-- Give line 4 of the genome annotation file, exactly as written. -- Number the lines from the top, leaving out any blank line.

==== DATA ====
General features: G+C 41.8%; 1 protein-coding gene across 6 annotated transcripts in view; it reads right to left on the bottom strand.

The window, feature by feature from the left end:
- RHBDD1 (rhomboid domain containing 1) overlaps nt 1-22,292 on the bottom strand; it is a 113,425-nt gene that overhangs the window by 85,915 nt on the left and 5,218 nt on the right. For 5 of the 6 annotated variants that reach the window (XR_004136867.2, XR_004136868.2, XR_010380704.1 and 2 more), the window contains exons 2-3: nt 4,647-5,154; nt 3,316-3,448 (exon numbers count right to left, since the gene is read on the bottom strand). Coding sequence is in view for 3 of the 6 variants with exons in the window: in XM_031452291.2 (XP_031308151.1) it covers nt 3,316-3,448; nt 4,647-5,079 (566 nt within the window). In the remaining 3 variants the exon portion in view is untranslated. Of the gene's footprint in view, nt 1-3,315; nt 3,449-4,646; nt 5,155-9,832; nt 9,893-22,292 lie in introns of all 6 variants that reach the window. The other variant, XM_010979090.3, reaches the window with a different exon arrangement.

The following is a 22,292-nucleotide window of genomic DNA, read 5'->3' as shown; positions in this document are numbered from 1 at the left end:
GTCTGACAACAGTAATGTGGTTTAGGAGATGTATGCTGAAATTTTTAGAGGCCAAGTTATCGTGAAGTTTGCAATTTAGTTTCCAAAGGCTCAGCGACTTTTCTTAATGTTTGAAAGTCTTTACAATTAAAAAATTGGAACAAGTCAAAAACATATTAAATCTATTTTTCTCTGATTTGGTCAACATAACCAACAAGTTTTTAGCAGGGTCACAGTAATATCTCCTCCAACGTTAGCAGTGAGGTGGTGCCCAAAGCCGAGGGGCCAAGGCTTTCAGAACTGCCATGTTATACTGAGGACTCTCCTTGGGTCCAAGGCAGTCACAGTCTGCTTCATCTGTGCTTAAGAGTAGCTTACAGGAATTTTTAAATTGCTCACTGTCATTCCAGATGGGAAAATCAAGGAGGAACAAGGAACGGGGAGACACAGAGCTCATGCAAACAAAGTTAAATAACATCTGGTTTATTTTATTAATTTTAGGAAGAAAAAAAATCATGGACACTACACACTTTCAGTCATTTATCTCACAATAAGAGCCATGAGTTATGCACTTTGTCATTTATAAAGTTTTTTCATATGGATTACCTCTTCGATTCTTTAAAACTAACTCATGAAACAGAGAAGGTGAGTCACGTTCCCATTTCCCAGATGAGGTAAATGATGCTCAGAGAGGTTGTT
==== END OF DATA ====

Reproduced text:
The following is a 22,292-nucleotide window of genomic DNA, read 5'->3' as shown; positions in this document are numbered from 1 at the left end: